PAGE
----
Contracts: automatic email footers now binding as electronic signatures

Contracts: automatic email footers now binding as electronic signatures

In the recent case of Neocleous & Anor v Rees ([2019] EWHC 2462 (Ch)) the court was asked to determine whether an automatic typed email “footer” (i.e. without any scanned handwritten signature)  was sufficient to contractually bind the parties in a property transaction.

Case facts

The parties were in dispute regarding a right of way; the matter was referred to the First Tier Lands Tribunal (FTT) for determination. However, in the meantime the parties (via their solicitors) sought to try and resolve the matter and reach settlement. It is the means of settlement which gives rise to the question of whether an email signature is sufficient to contractually bind the parties.

The parties’ solicitors reached an agreement that the defendant would transfer to the claimants a small piece of land, and in return, the claimants would pay the sum of £175,000 to the defendant. The parties’ solicitors exchanged three emails which set out the terms of the settlement, and contained confirmation that those terms were agreed. Each of those emails contained the electronic signature of the writer in the form of an automatically generated e mail “footer” added at the end of the email.

The transfer of land did not take place and therefore the claimants issued court proceedings for specific performance of the agreement.

The defendant argued that the agreement was not binding as it did not satisfy the requirements of section 2 of the Law of Property (Miscellaneous Provisions) Act 1989 (“the Act”) which requires that all contracts for the sale of land must be in writing and must be signed by or on behalf of each party to the contract.

Was the email signature in the form of the footer of the email a signature in accordance with the Act?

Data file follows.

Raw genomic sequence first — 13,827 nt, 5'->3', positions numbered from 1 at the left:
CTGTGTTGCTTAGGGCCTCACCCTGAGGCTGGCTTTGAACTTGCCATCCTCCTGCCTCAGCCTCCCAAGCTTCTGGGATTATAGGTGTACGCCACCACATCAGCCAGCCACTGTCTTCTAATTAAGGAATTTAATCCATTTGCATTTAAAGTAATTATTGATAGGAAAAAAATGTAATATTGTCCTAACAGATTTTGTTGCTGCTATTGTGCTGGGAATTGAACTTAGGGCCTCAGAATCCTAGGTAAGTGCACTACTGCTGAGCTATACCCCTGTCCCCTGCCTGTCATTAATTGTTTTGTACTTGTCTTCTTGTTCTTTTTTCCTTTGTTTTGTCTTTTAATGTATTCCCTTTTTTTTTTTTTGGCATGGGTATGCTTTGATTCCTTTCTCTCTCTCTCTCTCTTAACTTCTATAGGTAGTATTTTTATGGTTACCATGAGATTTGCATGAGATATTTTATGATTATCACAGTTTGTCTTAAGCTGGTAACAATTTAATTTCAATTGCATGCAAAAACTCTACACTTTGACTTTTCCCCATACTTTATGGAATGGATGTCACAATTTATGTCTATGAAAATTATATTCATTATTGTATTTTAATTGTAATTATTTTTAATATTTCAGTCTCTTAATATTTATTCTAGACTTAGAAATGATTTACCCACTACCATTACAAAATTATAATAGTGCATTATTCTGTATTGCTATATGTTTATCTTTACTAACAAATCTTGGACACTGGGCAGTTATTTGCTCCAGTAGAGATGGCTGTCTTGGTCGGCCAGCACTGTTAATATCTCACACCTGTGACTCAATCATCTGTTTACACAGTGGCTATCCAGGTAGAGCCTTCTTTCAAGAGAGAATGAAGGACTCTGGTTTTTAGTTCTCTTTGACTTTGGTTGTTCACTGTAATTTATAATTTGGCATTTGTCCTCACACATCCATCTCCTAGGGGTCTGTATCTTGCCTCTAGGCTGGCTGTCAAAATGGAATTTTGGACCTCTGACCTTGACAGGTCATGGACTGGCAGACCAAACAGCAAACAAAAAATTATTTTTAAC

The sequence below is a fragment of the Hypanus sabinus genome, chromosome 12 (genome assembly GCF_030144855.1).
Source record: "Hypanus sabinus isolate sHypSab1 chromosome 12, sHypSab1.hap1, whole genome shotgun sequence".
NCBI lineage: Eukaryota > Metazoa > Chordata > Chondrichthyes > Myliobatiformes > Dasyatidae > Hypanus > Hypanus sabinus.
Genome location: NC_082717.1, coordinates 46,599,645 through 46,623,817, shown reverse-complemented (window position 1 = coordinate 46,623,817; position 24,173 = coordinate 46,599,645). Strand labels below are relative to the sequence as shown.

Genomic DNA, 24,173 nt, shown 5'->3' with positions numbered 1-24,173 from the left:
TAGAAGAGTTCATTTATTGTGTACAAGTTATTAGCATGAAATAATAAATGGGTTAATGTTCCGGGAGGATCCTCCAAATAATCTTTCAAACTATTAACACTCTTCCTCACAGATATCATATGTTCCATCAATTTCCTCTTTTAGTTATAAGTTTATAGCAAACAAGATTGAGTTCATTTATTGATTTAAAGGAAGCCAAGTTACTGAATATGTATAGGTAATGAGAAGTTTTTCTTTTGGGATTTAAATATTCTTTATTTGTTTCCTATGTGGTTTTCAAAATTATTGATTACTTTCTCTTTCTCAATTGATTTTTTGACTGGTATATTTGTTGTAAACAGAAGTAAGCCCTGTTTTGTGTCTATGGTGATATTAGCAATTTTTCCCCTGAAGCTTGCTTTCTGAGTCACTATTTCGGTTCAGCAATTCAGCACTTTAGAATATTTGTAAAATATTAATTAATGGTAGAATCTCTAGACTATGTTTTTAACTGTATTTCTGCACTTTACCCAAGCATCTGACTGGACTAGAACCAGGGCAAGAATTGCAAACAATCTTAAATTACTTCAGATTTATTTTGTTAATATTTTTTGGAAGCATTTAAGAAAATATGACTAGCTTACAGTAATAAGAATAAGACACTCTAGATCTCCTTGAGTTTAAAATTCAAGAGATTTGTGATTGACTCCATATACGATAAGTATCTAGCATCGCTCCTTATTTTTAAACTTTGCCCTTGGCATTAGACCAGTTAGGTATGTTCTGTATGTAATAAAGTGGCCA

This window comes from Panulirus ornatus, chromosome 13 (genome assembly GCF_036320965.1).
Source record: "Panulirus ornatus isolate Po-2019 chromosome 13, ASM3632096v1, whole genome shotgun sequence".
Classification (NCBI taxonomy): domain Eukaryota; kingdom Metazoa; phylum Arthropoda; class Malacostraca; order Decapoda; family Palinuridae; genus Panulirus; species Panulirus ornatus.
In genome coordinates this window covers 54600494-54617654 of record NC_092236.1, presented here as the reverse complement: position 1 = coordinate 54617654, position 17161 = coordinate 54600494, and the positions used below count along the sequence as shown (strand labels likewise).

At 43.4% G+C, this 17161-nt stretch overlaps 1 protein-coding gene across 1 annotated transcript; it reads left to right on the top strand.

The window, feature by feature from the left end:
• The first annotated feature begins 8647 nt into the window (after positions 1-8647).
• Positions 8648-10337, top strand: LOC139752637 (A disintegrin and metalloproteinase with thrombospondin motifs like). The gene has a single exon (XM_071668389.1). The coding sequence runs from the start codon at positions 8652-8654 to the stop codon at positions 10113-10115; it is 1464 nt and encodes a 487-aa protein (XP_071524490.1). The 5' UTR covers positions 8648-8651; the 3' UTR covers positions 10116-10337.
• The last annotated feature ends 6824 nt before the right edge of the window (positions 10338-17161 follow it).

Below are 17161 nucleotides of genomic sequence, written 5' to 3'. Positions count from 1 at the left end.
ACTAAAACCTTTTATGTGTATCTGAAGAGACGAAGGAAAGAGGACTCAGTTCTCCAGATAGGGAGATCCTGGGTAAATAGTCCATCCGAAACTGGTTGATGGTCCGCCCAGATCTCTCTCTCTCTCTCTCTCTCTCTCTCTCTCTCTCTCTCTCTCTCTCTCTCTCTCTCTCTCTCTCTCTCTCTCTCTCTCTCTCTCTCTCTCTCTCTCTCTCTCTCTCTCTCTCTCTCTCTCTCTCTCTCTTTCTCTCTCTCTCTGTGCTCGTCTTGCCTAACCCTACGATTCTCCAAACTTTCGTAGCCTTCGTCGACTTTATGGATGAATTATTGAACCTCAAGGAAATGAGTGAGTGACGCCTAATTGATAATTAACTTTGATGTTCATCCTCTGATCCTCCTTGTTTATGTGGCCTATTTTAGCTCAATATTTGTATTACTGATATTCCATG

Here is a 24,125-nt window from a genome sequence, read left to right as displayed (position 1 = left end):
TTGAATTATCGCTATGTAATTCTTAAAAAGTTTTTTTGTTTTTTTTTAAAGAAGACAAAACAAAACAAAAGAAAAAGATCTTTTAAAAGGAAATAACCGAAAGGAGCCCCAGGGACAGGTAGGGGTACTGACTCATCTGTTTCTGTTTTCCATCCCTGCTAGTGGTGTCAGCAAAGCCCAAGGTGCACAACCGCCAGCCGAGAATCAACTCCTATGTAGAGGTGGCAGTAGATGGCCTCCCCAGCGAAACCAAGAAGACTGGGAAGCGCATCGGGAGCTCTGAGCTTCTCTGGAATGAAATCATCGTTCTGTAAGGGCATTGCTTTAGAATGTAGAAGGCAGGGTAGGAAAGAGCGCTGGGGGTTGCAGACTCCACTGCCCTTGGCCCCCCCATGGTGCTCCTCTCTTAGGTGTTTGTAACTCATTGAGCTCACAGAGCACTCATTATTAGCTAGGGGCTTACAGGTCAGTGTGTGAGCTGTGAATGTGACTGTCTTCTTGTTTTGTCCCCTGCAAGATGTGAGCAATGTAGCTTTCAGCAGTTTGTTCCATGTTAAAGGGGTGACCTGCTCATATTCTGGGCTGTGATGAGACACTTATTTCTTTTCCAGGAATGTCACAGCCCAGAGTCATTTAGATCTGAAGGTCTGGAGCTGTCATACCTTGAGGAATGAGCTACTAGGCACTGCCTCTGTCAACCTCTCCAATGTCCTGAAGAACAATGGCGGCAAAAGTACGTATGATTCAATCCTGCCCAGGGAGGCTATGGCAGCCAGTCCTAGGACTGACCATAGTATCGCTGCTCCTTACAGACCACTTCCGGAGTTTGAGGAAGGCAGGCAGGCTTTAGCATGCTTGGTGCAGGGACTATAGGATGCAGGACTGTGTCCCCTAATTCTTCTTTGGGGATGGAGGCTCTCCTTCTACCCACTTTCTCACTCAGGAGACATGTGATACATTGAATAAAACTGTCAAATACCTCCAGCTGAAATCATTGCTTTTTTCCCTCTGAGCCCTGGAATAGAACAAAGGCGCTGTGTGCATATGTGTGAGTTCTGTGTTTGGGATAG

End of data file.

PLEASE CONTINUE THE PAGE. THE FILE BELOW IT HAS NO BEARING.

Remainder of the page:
The court held that the automatic footer on the email was sufficient as an electronic signature in accordance with the Act, and therefore the contract between the parties was binding. The court considered the following points:

  • The email signature was automatically added to the footer of the email; however, the writer was aware that their automatic signature would be applied to the email and therefore the email signature was sent with “authenticating intent.”
  • The email contained the words “Many thanks” which suggested that the writer was linking the email to the email signature.

Practical points

It is important to consider the implications of firing off an email containing an automatic footer.  Depending on the circumstances, the addition of the footer may itself constitute an electronic signature without any other requirement that it is accompanied by a scanned signature in handwriting – and you might therefore be entering into a binding contract. If there is any risk that the email you are sending might constitute a binding contract (whether it is a property transaction or any other transaction), consider whether you need to insert express wording into that email to make it clear that your email is not intended to be binding, such as adding the words “subject to contract and subject to signature”.